Who Is In Charge

Undocumented tuition bill moves ahead

The Senate Education Committee Thursday passed Senate Bill 11-126, the measure that would extend resident tuition eligibility to undocumented students who meet certain conditions.

The 5-2 vote came after nearly three hours of testimony and discussion. (See bottom of the story for the roll call.)

Sens. Mike Johnston and Angela Giron
Sens. Mike Johnston and Angela Giron make the case for their undocumented students tuition bill during a hearing Feb. 17, 2011.

The bill next goes to the Senate Finance Committee, which is chaired by one of the prime sponsors.

“It has always been the right thing to do, but now it is the economically smart thing to do,” said freshman Sen. Angela Giron, D-Pueblo, one of the bill’s prime sponsors.

Supporters of this year’s bill are making the pitch that it would be good for the economy because it would increase the state’s educated workforce and bring extra revenue to state colleges and universities.

The bill is “both the right thing to do and the wise thing,” said Sen. Mike Johnston, D-Denver, the other Senate prime sponsor.

Witnesses supporting the bill included businessman Alex Cranberg, Metro State President Steve Jordan and Jim Polsfut, chair of the Colorado Commission on Higher Education.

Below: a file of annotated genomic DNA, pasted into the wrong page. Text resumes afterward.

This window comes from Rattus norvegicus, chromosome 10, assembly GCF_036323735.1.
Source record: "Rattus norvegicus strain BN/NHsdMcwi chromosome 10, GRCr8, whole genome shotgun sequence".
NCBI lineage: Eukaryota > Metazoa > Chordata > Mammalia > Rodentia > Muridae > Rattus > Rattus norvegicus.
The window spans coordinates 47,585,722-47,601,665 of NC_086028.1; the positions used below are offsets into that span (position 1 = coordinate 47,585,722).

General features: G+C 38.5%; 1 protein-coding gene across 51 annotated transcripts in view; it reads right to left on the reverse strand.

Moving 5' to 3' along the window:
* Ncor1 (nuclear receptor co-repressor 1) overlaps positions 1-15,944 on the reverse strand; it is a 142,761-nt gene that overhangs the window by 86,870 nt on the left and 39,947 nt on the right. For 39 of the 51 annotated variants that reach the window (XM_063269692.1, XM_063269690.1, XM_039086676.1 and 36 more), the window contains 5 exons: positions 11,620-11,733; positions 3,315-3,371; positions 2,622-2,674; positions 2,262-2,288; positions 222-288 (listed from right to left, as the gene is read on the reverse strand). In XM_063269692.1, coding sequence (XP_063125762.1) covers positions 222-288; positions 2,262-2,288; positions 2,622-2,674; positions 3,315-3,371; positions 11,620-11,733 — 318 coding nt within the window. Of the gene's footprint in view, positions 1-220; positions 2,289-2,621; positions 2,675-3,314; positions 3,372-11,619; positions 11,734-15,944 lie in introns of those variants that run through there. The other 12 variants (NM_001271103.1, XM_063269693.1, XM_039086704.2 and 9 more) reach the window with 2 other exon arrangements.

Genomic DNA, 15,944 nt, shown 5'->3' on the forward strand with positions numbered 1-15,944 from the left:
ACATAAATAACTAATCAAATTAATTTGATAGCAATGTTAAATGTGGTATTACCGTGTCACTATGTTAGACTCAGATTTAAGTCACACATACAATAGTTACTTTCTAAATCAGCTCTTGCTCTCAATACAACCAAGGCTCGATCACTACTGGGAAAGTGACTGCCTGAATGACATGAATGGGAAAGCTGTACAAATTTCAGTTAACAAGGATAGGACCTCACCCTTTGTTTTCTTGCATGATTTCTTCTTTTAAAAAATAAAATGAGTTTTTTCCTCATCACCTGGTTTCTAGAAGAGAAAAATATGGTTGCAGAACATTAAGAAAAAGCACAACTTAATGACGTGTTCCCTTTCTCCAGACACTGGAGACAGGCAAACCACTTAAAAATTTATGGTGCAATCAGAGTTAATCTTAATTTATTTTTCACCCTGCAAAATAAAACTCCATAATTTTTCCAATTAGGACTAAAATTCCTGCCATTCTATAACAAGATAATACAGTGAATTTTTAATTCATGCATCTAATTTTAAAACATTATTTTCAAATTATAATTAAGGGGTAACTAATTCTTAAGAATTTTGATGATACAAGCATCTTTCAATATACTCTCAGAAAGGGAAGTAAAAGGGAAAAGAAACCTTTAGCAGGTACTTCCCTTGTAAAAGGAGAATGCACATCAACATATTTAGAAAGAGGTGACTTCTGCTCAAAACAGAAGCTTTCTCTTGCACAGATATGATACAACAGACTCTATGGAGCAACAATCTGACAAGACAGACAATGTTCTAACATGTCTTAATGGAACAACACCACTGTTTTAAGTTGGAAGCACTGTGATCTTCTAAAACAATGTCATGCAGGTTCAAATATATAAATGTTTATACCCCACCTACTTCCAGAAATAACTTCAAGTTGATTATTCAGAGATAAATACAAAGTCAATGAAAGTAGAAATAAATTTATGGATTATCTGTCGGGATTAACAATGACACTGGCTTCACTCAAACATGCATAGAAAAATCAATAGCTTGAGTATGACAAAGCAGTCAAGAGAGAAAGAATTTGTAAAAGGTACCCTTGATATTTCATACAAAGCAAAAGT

Cranberg, a noted voucher proponent and supporter of helping at-risk students, said, “I don’t think any of us in this room should stand in the way of these young people.”

Also testifying in support were representatives of the Bell Policy Center, the Associated Students of Colorado State University, the Associated Students of Colorado, the Hispanic Chamber of Commerce, the Colorado Education Association and the League of Woman Voters.

Only one student testified in support. Aminta Menjivar of Denver is now in college and recently received residency documents.

Johnston, who organized much of the testimony, said other, undocumented students were discouraged from testifying because of concerns that bill opponents would copy names from the witness sign-up sheet and turn them in to authorities. There were well over a dozen witnesses in favor.